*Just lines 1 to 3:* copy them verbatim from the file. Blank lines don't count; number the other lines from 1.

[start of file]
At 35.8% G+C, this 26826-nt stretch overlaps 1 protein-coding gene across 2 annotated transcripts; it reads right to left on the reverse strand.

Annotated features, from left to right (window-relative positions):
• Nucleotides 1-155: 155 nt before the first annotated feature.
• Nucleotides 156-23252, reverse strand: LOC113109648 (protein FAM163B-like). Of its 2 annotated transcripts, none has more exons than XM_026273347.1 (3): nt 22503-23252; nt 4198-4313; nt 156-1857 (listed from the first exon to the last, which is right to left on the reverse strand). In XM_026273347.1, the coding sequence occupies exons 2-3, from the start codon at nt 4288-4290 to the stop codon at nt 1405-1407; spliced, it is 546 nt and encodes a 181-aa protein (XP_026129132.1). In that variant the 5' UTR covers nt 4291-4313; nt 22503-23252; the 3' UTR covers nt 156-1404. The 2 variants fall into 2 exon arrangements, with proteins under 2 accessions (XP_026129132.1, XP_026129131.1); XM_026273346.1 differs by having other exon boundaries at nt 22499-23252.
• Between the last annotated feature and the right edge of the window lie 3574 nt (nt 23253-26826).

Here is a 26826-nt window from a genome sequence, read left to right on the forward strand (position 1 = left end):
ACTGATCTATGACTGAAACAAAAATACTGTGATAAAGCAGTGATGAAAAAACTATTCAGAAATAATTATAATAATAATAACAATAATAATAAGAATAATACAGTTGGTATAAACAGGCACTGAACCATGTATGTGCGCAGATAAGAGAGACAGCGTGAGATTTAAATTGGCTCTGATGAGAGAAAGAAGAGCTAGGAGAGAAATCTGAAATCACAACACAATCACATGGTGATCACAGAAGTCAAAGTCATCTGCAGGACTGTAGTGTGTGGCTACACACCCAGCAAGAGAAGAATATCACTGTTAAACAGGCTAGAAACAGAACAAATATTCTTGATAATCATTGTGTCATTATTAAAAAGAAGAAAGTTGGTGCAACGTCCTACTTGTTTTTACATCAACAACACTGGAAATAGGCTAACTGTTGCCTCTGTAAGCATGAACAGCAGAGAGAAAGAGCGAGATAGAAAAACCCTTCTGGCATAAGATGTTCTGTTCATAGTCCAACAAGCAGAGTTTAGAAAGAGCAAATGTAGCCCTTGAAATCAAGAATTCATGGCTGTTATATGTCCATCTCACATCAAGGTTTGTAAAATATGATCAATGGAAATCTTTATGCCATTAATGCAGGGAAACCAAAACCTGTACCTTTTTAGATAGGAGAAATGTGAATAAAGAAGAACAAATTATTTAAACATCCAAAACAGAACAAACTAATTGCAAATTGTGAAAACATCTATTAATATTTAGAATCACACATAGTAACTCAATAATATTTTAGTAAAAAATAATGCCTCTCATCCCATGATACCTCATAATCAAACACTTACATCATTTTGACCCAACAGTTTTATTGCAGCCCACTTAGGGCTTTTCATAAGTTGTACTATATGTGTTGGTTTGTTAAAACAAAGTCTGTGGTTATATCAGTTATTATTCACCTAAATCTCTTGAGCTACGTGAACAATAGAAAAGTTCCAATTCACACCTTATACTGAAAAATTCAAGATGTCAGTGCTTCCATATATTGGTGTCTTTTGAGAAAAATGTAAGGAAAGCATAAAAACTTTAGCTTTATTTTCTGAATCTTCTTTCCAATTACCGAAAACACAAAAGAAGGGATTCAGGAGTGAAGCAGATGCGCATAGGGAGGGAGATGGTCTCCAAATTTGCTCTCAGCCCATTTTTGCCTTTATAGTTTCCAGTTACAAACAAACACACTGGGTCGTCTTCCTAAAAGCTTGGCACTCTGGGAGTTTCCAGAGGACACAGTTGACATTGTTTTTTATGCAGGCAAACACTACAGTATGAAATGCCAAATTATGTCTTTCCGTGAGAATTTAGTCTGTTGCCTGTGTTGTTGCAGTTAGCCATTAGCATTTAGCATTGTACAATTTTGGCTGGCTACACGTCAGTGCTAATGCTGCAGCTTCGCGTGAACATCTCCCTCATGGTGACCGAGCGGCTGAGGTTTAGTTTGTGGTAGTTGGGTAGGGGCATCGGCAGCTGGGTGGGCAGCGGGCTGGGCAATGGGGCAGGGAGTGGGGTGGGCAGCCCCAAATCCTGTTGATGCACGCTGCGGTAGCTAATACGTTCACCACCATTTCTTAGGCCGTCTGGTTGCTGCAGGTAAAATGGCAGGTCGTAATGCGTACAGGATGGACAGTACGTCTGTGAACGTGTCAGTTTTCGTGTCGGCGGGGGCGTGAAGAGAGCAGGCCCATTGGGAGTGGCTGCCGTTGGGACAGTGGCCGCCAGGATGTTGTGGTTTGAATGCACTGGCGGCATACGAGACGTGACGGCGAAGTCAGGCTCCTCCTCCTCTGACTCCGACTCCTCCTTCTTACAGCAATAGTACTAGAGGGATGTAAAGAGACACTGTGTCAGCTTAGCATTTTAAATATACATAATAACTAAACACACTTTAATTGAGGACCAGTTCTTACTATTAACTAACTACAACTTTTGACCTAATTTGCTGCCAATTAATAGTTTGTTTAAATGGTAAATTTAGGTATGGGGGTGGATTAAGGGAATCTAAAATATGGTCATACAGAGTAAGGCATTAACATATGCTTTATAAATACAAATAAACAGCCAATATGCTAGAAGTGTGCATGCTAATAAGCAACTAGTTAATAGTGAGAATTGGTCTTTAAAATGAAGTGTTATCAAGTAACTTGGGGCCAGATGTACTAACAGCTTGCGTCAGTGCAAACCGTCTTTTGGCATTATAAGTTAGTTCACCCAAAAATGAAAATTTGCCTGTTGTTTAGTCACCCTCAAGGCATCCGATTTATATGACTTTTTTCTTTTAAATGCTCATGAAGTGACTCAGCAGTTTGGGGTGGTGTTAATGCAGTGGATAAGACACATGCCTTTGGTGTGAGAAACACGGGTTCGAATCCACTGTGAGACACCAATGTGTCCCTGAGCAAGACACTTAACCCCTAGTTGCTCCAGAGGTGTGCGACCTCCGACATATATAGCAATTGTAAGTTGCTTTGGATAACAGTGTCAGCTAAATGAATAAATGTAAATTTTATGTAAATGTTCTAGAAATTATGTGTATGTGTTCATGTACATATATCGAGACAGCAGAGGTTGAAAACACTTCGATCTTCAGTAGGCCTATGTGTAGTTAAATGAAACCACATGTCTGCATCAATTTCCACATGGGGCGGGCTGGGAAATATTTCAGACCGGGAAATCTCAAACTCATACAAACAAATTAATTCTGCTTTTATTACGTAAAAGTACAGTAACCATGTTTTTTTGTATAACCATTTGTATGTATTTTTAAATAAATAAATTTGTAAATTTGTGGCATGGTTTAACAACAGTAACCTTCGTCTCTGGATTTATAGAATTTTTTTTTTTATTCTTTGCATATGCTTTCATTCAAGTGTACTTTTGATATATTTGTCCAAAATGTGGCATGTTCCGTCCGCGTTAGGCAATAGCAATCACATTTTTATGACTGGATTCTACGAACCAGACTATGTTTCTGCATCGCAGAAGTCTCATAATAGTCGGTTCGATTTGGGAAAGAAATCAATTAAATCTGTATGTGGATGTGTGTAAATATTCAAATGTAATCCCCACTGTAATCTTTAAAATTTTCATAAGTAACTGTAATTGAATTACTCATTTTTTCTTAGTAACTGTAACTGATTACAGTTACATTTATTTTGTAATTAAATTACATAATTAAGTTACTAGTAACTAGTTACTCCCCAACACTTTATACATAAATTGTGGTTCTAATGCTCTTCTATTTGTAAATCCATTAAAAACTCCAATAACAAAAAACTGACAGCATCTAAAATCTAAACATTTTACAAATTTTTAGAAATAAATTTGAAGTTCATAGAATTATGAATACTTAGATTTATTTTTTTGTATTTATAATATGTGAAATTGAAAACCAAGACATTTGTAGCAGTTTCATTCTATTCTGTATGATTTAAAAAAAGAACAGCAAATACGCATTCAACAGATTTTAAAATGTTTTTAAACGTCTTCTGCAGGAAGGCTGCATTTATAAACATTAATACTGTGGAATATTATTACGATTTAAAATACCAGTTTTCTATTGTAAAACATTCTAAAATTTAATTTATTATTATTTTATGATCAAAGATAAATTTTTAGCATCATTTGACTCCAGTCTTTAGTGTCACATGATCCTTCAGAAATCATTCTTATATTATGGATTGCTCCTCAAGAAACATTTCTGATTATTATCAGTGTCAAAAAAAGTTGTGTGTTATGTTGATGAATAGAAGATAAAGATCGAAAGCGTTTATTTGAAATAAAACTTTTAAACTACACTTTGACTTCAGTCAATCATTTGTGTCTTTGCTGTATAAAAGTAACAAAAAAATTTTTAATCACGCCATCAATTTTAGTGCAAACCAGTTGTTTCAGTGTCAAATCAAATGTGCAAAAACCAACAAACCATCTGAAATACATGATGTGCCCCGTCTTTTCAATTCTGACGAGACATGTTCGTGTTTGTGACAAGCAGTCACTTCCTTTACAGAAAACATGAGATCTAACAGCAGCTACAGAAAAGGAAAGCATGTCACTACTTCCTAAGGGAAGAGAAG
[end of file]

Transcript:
At 35.8% G+C, this 26826-nt stretch overlaps 1 protein-coding gene across 2 annotated transcripts; it reads right to left on the reverse strand.

Annotated features, from left to right (window-relative positions):
• Nucleotides 1-155: 155 nt before the first annotated feature.